Last year during the 100th anniversary, the Maritime Museum dedicated another gravestone to William and Sarah O’Brien, along with their five children at Mountain View Cemetery in Vancouver.
In this rare glimpse inside the BBC archives, we reveal the exasperated internal memos, the furious letters from wing commanders – and David Frost’s bid to bring them down.
In a memo sent in 1969, the BBC head of comedy seems to have lost his sense of humour. “Please will you have a word with the writers?” said Michael Mills. “I haven’t reacted to the funny titles that have appeared on the scripts so far. I hoped that they would cease of their own accord.”
The titles that irritated him included “Bunn Wackett Buzzard Stubble and Boot”, apparently a spoof legal firm, which came to be shortened to Bunwackett. The show, meanwhile, had the working title The Circus. Now, though, Mills had had enough: “The time has come when we must stop having peculiar titles and settle on one overall title … Please would you have words with them and try to produce something palatable?”
Following this intervention, a title was finally agreed upon: Monty Python’s Flying Circus. And on 19 September 1969, BBC North sent an invitation to journalists to go on location for the filming of the show at the Cow and Calf pub on Ilkley Moor. They were promised “crazy antics” and “the first opportunity to see this new-style brand of late-night nutty comedy in action, and all its writer-stars: John Cleese, Terry Jones, Eric Idle, Graham Chapman and Michael Palin.” (As would often be the case, the animator Terry Gilliam was omitted, though he played many on-screen roles, and his brutal cartoons were the show’s signature innovation.)
This memo and press release are among the documentation relating to the premiere, exactly 50 years ago, of Monty Python’s Flying Circus. Until exhumed by a researcher, the creative entrails of old BBC shows are buried in pink folders, hole-punched and tied with green bootlaces. Now, a rare peek inside the binders has uncovered all the secrets of the Pythons’ earliest days.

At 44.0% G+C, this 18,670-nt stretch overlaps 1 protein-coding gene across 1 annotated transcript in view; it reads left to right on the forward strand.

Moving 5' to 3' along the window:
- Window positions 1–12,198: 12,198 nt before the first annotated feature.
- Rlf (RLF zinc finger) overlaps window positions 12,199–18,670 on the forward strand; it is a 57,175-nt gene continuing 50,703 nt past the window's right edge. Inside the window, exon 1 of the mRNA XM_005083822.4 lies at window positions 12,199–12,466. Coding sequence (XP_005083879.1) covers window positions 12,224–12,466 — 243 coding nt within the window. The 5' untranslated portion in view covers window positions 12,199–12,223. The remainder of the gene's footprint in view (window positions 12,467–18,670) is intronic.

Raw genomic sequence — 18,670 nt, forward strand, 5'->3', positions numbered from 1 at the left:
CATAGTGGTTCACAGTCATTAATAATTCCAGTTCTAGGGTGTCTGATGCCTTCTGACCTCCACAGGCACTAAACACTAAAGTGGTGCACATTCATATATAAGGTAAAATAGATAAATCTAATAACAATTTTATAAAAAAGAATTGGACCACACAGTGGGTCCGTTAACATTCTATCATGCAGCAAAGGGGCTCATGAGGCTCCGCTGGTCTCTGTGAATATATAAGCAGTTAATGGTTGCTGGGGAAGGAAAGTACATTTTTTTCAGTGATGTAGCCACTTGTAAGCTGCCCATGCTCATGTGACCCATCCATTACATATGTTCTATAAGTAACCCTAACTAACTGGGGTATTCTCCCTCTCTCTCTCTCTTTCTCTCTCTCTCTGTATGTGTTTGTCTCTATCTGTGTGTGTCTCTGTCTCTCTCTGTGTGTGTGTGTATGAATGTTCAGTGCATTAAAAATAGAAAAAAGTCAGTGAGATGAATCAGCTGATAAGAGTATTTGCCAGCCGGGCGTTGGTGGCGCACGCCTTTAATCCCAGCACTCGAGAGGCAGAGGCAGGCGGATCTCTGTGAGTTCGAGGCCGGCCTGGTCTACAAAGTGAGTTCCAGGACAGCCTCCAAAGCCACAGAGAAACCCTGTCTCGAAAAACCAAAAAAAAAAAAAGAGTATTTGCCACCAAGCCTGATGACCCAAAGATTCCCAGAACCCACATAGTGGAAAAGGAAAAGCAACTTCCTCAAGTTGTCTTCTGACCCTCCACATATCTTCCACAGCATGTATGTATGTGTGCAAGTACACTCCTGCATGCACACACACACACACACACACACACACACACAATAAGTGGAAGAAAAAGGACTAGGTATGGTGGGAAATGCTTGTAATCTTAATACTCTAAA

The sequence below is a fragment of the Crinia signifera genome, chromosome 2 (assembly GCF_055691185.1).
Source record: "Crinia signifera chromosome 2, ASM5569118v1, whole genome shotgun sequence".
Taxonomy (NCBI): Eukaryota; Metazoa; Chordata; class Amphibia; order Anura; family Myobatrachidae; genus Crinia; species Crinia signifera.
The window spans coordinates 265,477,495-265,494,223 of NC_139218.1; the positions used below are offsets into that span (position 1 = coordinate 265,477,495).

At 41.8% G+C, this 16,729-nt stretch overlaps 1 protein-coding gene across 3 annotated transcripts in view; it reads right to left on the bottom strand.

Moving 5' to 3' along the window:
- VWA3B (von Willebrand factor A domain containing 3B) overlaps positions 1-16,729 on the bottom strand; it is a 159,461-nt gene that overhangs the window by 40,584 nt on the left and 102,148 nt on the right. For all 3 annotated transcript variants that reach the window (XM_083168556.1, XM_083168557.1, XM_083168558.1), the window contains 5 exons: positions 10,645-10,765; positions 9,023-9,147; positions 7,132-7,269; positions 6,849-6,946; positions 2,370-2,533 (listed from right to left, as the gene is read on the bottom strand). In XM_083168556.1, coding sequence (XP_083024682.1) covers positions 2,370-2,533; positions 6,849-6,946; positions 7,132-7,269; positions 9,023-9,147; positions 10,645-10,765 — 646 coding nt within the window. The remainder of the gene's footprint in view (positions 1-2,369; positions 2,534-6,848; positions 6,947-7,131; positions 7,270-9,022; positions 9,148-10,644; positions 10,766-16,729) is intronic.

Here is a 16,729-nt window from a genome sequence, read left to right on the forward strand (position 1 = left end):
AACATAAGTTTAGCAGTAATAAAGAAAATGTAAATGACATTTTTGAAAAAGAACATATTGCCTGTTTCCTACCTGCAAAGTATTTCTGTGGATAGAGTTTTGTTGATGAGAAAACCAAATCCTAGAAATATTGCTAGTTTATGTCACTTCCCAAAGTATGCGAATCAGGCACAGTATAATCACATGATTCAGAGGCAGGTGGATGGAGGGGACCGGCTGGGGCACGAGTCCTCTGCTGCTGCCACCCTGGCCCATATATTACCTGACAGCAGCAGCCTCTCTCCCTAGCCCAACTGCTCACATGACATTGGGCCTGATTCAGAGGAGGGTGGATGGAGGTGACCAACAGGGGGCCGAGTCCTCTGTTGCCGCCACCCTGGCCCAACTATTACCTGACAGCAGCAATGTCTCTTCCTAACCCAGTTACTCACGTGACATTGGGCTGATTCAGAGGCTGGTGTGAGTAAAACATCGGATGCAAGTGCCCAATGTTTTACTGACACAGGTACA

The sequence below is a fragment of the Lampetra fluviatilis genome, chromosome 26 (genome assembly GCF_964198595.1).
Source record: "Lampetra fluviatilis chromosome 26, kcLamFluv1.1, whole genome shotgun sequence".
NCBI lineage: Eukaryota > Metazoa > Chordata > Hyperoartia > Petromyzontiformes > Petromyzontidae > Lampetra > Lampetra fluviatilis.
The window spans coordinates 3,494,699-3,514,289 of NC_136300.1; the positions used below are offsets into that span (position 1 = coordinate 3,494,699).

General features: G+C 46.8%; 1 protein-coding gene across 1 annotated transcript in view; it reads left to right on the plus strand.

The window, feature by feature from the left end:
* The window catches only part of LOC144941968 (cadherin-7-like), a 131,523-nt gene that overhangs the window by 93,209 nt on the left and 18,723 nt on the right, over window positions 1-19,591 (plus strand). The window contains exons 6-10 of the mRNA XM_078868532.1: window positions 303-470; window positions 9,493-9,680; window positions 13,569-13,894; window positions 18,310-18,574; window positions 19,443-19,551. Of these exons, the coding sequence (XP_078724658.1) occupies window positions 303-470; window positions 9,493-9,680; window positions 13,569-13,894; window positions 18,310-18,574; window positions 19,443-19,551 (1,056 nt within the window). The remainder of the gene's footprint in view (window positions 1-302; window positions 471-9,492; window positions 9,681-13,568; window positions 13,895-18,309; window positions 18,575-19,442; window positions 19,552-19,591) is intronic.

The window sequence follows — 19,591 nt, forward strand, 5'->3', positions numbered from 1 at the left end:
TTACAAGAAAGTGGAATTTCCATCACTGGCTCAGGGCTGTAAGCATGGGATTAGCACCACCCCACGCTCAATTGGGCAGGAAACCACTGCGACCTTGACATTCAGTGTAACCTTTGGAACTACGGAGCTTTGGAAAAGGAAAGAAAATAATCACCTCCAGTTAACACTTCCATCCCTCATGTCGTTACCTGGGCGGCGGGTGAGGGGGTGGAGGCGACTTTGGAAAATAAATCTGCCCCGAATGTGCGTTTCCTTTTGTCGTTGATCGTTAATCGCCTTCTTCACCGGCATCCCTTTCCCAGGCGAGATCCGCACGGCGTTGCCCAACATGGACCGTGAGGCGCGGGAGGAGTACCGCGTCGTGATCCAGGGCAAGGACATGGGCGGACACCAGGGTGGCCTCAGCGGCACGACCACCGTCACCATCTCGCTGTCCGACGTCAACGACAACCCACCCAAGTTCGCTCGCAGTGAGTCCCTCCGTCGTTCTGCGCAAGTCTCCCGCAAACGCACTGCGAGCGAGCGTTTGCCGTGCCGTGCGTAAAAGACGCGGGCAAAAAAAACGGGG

The archive is especially important for this show. The Pythons included a prolific diarist – Palin has published three hefty volumes already – but, dismayingly, the months around the start of the first Python show are one of the longest gaps. Palin attributes this to the busy-ness of filming, and having a young child and ailing elderly father.
Presumably following calculations on some abacus of celebrity value, accounts initially paid Cleese £67 per show more than the others, Palin £1 less than Jones and Chapman, and Idle £2 less. Gilliam, an artist rather than “artiste”, was contracted separately.
Although comic weirdness had been introduced to the BBC by The Goon Show, Monty Python went even further. BBC production teams may have sensed something odd was coming from the paperwork: a requisition form to the props department asks for a “selection of bras (6), panties (6), and tights (5)” and “1 swastika flag, approx 4’ x 2.6”. A list of extras for a filming day includes, after one name, the specification “no pigeon on shoulder” (parrots, on shoulders and flat on their perch, would become a Python speciality). A handwritten note asks: “What about topless on fountain?”
Most surreally, on 9 September, the show’s producer John Howard Davies sent a memo to Bernard Wilkie in visual effects requesting “1 copy of Turner’s ‘Fighting Temeraire’ … in a detachable frame, which can be broken off and eaten – with two eatable refill frames”.
Later the same day, Wilkie’s assistant returned the request with the note: “Unfortunately … all edible props must be obtained through the Catering Manager.”